The <em>L.A. Times</em> reporter Ken Weiss.
Paul Wellman

Carpinteria resident Ken Weiss, winner of the 2007 Pulitzer Prize, was a brilliant fisherman as child, or so he told an audience at UCSB’s Corwin Pavilion on Saturday, April 29. His luck diminished as he grew older, but the reason for this reversal of fortune didn’t fully dawn on him until he started covering the coast and oceans as a reporter for the Los Angeles Times.

Just as he had wondered where all the bonita and barracudas had gone that he used to catch so easily, Weiss listened to frustrated marine biologists give report after report on the increasing scarcity of organisms and ecosystems they were trying to study. Scientists were putting their jigsaw puzzle pieces of the ocean together and coming to chilling conclusions about the reverse evolution of the oceans away from larger organisms, toward a more primitive soup dominated by algae and bacteria.

In a five-part series of front page articles for the Los Angeles Times, published last summer, Weiss conveyed this change in vivid terms – not incidentally popularizing the phrase “the rise of slime.” When the Pulitzer Prize winners were announced on April 16, Weiss learned that he had won in the category of Explanatory Journalism. On stage at UCSB’s conference on Media and the Environment, Weiss was accompanied by John Vande Wege, who wrote the scripts, adapted from Weiss’s stories, for the Timess multimedia website presentation of “Altered Oceans”

Weiss’s talk focused not so much on how he got the story as how he managed to sell it to his editor and the public. Too many environmental stories are based on “future or conditional threats,” he said, so they take a back page to events happening at the moment – from Middle East explosions to celebrity weddings. “So I’m waving a new inch-thick report on the infighting over setting limits on bacteria in coastal waters – with the awful name, Total Maximum Daily Load, and worse acronym, TMDLs – and this is what I’m up against,” Weiss told the audience. Making matters worse, there is not even a convenient villain to blame, he said: no corrupt official, no chemical company illegally dumping waste, not even a balky government agency.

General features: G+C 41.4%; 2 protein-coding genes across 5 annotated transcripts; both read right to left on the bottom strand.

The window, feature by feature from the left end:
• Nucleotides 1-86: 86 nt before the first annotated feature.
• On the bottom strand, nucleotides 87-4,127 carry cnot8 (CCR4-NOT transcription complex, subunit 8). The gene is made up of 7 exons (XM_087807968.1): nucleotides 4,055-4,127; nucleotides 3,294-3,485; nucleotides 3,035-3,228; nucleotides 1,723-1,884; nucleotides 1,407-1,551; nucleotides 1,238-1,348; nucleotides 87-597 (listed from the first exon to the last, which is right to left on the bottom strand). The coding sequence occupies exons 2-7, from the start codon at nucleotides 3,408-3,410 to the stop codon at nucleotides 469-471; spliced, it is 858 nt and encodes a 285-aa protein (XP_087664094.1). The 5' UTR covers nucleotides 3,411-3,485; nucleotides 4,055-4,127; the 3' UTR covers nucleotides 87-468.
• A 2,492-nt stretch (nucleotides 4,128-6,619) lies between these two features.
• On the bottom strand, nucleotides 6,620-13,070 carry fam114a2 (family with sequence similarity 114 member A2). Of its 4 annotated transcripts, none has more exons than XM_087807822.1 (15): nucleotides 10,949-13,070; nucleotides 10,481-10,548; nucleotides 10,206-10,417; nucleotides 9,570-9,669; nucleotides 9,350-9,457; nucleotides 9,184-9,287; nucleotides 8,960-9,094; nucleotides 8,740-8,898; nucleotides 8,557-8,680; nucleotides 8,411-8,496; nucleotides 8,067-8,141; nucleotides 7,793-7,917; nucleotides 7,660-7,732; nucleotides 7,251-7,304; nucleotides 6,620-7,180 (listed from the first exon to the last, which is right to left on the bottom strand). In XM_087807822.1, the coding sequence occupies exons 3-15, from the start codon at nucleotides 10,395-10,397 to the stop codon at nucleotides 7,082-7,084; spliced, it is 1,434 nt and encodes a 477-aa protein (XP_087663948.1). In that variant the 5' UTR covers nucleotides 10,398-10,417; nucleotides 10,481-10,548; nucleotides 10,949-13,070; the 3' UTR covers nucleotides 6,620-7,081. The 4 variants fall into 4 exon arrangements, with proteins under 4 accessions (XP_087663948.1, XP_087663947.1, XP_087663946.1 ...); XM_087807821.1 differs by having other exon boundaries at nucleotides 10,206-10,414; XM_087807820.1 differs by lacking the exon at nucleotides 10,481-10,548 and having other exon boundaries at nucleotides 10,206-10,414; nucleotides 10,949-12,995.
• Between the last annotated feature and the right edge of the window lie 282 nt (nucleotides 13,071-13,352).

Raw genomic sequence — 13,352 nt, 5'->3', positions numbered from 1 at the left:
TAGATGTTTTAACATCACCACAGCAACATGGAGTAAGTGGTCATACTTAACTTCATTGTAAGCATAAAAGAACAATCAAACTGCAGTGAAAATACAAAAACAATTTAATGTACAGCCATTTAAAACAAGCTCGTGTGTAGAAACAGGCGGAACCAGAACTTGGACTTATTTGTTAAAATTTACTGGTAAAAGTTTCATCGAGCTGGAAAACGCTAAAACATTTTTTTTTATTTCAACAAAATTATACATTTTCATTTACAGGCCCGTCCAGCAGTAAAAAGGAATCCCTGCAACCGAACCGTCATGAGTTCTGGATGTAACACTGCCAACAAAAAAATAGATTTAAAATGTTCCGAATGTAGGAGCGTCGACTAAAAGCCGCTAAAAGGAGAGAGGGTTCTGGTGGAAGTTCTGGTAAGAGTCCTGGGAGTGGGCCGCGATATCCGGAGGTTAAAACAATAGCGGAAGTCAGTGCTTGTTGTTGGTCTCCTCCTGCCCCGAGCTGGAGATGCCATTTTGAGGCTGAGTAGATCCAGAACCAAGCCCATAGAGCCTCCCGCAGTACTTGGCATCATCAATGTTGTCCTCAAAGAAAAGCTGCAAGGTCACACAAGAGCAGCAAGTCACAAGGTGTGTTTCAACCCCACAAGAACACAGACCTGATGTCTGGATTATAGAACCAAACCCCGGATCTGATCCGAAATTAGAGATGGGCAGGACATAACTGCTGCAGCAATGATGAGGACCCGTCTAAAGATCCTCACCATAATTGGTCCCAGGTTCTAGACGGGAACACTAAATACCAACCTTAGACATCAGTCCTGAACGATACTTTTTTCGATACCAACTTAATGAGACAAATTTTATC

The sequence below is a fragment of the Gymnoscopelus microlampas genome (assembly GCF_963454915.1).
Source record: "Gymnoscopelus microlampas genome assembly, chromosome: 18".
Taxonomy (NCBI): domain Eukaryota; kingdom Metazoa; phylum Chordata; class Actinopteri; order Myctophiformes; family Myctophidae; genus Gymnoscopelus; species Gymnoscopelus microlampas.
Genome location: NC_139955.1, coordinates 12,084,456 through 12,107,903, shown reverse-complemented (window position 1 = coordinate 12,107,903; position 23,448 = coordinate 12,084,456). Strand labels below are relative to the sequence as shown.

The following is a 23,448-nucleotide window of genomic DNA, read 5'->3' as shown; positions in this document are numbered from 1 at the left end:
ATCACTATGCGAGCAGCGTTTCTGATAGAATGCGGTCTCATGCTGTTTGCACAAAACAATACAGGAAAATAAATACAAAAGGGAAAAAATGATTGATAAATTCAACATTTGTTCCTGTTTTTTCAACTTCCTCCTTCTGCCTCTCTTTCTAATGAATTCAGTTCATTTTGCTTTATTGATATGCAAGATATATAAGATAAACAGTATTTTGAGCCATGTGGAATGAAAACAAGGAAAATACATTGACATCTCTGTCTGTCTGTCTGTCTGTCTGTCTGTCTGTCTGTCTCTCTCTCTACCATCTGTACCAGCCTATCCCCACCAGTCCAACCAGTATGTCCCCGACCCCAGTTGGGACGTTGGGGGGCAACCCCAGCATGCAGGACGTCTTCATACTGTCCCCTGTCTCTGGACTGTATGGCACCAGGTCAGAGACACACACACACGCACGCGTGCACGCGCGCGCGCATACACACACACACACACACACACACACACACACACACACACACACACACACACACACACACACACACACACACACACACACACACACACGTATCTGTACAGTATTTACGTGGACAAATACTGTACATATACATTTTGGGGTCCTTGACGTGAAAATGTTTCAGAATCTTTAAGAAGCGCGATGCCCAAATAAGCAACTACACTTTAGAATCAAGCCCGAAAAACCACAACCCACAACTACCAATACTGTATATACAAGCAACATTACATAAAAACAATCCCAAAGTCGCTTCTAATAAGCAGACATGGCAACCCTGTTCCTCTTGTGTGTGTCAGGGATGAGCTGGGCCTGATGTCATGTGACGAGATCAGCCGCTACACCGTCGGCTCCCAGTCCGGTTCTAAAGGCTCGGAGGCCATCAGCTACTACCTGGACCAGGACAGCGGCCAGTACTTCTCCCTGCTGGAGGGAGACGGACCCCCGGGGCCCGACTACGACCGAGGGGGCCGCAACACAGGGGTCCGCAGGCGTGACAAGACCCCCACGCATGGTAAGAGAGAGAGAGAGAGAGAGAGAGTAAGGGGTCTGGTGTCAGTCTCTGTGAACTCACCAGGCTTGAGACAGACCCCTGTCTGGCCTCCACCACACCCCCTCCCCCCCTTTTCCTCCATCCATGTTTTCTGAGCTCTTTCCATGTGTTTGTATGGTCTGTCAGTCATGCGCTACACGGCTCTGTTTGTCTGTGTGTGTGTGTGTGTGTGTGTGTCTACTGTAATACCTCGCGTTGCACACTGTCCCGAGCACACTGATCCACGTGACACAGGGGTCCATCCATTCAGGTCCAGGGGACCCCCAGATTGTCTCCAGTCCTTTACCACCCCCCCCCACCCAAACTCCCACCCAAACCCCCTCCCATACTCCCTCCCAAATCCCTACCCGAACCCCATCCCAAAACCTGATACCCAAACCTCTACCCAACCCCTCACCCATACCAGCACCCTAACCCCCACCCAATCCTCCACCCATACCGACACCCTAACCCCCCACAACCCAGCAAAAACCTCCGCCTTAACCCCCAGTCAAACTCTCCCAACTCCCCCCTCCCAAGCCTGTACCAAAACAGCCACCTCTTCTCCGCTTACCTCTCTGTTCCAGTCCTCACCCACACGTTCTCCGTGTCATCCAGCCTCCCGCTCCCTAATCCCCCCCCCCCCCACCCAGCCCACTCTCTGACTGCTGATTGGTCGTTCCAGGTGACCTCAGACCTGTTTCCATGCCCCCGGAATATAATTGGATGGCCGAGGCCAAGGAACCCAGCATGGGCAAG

Weiss credited editor Dean Baquet (who was “dismissed along with our publisher last year for standing up to our corporate bosses pressing for more layoffs”) for letting him pursue the story, which he worked on for the better part of 18 months. The way he made it interesting was to document – with photographer Rick Loomis, who carried both a still and a video camera – the effects already being wreaked by the change in the sea.

Weiss and his team documented streams of plastic flowing down the Los Angeles River channel to the sea, and then they visited the Pacific atolls where, in a nightmarish variation on The March of the Penguins, albatross chicks are dying by the thousands of dehydration and starvation because their stomachs are stuffed full of the plastic being fed to them by their mothers. “The idea here was to show the public that things aren’t going, perhaps, the way nature intended,” said Weiss. “We used every narrative trick we could to make it accessible and slip in the science.”

Closer to home, they visited marine mammal rehabilitation centers populated by brain-damaged sea lions, a pathetic scene. The animals’ hippocampuses were shriveled by domoic acid, a neurotoxin produced by an algae now blooming in unnatural quantities off the California coast. This week, California Fish and Game officials warned people not to eat shellfish, sardines, or the internal organs of crustaceans because of the risk of domoic acid poisoning. Dozens of other toxin-producing algae species are burgeoning in coastal waters all over the world. The cause, according to Weiss, is the plant nutrients washing into the seas from agricultural fields, gardens, and sewage treatment plants. This is exacerbated by the removal of fish and wetlands that function as natural filters.

And then there is the acidification of the seas, which threatens shell-formation, which relies on the seas’ alkalinity. Horror stories, to be sure, but these are meant to be inspiring rather than depressing, said the conference’s emcee. And they succeeded thanks largely to the dedication of the scientists who are grappling with the situation, which has a certain heroic charm that the series also demonstrated. Weiss has reason to be familiar with that quality: He is the brother of Nancy Weiss, the distinguished Santa Barbara environmental and social justice activist.

Weiss has done follow-up stories since the series, including at least one examining market-based solutions to the problem. He said it’s easier to write compellingly about problems than about solutions.

Weiss’s colleague Vande Wege wrapped up the presentation on a hopeful note for quality journalism. Newspapers, he said, “are well positioned to compete in the new media world. We’ve got the content, the in-depth reporting, and analysis that can go beyond the eyeball-grabbing video clip by also telling us what it means.”


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